Tech support scammers have been around for a long time and are familiar to just about all of our readers. But last month, the Federal Trade Commission (FTC) announced that it had issued lawsuits against several culprits responsible for tech support scams. Now Microsoft has announced that it too is going after tech support scammers.
According to the company, more than 65,000 complaints have been made about tech support scams since May of this year alone. Bogus technicians, pretending to represent Microsoft, call the house offering fake tech support and trick people into paying hundreds of dollars to solve a non-existent issue. If successful in their ruse, the scammer then gains access to a person’s computer, which lets them steal personal and financial information and even install malware.
Microsoft is warning consumers that, with the holiday season here, scammers will be active and will target anyone, stating, “The holiday season is a popular time for scammers as more people engage in online activities, including shopping, donating to charity and searching for travel deals.”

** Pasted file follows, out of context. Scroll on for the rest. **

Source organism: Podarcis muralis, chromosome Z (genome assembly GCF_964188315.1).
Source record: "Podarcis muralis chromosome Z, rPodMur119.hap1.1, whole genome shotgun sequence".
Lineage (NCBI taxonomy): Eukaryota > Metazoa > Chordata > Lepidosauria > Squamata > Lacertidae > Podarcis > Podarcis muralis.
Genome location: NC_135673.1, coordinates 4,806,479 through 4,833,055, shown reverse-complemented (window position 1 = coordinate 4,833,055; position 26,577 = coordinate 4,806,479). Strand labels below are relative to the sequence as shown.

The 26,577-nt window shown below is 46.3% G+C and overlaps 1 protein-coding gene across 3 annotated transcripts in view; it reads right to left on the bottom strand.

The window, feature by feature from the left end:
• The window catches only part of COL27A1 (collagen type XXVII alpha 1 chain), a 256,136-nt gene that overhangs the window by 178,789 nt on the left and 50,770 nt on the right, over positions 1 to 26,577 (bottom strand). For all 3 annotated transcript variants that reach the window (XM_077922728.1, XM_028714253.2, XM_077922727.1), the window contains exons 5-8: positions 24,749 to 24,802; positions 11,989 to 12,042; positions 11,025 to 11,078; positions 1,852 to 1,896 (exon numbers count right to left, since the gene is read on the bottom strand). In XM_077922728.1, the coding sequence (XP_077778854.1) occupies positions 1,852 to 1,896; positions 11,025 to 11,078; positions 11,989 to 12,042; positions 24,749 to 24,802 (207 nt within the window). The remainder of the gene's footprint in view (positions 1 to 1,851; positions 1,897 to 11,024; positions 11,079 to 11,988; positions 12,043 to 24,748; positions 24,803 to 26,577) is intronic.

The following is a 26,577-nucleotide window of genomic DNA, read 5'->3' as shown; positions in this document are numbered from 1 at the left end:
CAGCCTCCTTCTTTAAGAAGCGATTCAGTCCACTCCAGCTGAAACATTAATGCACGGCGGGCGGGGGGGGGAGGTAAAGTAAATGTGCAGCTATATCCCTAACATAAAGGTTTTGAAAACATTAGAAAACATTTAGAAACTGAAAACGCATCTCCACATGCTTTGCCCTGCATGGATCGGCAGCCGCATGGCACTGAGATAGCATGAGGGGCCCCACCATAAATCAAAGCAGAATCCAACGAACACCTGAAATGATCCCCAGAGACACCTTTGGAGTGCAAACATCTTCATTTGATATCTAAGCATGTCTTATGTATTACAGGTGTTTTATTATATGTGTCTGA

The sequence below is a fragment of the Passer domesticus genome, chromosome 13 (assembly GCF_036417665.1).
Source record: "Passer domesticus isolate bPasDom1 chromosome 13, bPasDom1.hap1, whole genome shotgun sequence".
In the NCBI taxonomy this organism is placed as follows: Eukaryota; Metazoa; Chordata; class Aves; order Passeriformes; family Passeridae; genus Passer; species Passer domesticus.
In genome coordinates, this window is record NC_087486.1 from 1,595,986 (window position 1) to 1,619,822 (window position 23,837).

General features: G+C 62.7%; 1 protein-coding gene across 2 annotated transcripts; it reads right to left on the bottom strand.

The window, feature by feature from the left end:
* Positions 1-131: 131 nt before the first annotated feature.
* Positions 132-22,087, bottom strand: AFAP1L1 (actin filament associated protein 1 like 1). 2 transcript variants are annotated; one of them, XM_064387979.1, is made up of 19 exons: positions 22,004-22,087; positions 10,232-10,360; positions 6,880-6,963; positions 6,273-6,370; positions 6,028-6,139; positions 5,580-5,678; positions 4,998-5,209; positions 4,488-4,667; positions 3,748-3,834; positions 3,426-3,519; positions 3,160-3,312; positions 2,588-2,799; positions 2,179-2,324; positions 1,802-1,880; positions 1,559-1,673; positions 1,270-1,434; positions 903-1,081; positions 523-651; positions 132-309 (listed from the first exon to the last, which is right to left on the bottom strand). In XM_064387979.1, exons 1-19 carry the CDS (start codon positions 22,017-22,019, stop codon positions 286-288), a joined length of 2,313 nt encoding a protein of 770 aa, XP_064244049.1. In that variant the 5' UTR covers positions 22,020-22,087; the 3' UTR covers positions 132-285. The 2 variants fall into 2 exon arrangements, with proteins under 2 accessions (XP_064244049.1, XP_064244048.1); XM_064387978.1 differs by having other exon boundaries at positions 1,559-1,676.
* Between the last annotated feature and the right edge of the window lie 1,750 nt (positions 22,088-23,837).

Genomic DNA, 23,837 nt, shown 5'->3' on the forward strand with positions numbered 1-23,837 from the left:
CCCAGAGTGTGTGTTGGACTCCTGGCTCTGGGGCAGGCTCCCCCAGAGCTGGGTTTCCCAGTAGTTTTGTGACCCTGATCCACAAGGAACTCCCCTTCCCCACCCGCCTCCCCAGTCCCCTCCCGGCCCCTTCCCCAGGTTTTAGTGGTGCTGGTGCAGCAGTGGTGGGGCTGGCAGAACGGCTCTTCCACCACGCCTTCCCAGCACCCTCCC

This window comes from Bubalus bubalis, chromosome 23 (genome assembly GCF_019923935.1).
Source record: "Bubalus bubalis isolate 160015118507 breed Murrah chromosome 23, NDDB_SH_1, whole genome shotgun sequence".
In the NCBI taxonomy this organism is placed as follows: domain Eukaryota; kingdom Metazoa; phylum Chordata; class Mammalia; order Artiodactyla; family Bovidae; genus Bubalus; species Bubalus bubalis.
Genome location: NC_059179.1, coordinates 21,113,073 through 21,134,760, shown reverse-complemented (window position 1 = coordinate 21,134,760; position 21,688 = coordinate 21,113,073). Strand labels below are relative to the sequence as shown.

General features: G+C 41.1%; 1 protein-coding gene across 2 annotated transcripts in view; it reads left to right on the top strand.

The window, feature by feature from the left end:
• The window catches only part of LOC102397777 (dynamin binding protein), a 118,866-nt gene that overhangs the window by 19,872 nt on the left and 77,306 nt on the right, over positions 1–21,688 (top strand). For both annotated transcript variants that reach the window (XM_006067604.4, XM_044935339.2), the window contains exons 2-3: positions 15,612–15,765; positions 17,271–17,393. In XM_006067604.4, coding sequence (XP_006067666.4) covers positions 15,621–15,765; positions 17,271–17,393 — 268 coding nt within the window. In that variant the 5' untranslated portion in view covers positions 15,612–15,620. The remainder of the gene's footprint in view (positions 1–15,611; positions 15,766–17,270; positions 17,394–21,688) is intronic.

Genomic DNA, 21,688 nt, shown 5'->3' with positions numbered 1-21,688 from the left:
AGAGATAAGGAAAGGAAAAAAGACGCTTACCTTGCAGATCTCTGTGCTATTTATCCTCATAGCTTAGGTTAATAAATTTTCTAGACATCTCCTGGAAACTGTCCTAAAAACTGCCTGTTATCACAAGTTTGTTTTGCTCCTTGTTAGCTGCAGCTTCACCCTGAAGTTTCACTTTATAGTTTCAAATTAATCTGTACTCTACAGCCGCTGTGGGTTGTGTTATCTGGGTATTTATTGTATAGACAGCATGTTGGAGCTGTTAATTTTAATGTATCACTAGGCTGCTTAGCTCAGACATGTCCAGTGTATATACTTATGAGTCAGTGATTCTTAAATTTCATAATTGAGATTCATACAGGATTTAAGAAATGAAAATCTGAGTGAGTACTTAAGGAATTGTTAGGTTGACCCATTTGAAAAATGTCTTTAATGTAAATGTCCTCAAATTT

Senior citizens tend to be more susceptible to these scams Microsoft adds, “Tech support scammers don't discriminate; they will go after anyone, but not surprisingly senior citizens have been among the most vulnerable."
- Do not purchase any software or services from someone claiming to be from Microsoft.
- Ask if there is a fee or subscription associated with the “service.” If there is, hang up.
- Never give control of your computer to a third party unless you can confirm that it is a legitimate representative of a computer support team with whom you are already a customer.
- Take the caller’s information down and immediately report it to your local authorities.
- Never provide your credit card or financial information to someone claiming to be from Microsoft tech support.